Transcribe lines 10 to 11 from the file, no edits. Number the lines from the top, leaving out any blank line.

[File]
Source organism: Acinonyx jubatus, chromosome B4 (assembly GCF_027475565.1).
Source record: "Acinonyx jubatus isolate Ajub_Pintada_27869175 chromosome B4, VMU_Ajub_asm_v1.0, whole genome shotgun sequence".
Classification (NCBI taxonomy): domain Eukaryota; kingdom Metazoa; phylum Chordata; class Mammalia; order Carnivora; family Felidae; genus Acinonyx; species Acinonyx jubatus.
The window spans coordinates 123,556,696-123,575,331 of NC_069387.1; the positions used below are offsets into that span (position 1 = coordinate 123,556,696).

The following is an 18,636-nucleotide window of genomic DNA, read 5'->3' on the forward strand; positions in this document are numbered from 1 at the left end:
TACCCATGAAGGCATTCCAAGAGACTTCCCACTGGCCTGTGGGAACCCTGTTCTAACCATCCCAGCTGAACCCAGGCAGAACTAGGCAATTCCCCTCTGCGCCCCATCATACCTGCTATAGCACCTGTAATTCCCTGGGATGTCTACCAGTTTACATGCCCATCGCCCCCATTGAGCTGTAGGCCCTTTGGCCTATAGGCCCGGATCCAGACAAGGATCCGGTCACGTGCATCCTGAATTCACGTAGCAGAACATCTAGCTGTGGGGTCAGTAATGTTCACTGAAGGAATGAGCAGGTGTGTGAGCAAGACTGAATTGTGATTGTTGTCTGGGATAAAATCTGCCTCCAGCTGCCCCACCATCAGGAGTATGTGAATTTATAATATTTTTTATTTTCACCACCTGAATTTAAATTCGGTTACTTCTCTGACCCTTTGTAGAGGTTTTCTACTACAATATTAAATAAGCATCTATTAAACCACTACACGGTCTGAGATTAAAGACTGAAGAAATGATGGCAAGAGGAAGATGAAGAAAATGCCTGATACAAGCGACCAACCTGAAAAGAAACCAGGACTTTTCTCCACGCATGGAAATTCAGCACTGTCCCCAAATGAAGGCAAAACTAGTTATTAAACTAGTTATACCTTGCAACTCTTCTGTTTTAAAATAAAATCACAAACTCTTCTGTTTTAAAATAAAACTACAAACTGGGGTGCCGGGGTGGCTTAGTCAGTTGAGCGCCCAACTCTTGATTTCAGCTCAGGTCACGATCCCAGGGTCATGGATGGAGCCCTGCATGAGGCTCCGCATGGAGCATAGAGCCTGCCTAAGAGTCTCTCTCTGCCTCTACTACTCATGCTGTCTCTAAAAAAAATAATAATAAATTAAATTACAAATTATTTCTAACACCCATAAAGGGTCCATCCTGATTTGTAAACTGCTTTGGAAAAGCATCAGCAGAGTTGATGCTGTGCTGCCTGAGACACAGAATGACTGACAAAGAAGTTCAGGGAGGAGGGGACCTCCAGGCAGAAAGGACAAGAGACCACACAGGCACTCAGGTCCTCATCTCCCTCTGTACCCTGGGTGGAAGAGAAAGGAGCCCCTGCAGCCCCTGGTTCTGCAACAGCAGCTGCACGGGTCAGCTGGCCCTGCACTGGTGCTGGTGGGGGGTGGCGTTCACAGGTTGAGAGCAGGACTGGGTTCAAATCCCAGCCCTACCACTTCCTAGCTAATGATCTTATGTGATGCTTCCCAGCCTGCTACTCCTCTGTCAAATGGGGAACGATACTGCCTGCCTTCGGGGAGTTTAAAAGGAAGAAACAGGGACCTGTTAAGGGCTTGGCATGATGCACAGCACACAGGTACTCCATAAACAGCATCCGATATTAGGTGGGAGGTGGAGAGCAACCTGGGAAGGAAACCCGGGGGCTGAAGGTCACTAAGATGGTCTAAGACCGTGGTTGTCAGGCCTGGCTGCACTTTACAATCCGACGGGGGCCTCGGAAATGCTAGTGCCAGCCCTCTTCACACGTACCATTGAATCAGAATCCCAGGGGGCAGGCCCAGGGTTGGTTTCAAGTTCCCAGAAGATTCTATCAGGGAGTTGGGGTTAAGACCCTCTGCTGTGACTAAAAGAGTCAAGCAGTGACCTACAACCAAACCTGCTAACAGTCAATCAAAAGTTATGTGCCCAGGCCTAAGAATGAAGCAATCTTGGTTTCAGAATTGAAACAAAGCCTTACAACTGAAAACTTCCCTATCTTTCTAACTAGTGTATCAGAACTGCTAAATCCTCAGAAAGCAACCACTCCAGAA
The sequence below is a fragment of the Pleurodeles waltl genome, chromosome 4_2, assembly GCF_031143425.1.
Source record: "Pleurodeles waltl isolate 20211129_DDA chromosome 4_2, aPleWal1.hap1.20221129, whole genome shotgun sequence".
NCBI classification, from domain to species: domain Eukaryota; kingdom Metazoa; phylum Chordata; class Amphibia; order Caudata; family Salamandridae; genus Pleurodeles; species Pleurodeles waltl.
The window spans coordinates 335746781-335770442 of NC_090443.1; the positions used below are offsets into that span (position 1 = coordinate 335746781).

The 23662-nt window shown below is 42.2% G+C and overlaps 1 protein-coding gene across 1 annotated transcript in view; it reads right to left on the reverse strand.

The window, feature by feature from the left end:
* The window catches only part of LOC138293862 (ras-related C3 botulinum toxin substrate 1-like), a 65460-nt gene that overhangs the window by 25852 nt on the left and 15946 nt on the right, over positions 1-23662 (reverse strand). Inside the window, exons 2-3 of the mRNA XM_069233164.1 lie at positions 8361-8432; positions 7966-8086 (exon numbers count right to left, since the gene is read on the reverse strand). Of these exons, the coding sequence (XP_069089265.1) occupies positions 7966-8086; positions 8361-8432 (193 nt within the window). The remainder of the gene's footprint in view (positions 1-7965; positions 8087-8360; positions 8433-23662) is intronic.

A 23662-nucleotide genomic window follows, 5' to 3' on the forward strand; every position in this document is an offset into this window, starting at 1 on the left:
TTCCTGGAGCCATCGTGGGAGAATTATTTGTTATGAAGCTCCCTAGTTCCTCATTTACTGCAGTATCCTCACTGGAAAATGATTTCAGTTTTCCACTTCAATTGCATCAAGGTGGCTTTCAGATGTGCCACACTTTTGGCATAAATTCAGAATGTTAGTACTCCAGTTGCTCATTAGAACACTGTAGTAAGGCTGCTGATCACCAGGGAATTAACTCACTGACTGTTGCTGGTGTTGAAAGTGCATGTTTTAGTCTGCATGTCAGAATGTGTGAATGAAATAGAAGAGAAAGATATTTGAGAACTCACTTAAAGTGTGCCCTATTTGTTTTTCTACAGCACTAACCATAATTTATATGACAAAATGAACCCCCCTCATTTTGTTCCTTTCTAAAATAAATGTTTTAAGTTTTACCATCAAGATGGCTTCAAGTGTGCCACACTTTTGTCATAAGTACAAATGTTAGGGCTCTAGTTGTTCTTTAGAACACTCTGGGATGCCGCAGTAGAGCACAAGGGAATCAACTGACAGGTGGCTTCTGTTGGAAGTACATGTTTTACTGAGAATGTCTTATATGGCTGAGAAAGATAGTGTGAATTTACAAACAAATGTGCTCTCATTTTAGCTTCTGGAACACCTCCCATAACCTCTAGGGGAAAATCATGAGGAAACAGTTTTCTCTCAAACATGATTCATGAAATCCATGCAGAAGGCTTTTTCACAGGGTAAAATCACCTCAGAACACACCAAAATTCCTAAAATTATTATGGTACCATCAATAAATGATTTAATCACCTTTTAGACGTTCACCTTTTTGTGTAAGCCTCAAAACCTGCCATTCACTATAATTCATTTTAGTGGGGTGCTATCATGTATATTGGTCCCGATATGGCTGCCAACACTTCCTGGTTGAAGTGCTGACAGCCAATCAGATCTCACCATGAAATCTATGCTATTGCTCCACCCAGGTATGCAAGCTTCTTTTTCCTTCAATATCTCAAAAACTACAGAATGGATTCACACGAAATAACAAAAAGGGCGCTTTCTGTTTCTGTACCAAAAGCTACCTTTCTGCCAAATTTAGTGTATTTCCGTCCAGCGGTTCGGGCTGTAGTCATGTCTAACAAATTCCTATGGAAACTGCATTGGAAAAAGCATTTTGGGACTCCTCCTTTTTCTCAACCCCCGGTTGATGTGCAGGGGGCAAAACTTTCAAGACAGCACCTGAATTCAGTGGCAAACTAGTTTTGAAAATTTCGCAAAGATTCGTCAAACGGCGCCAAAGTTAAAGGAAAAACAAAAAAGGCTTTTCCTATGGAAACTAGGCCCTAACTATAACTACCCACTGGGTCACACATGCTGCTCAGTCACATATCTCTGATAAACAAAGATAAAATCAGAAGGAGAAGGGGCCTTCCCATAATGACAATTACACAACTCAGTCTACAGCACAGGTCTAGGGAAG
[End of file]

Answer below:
The window spans coordinates 335746781-335770442 of NC_090443.1; the positions used below are offsets into that span (position 1 = coordinate 335746781).

The 23662-nt window shown below is 42.2% G+C and overlaps 1 protein-coding gene across 1 annotated transcript in view; it reads right to left on the reverse strand.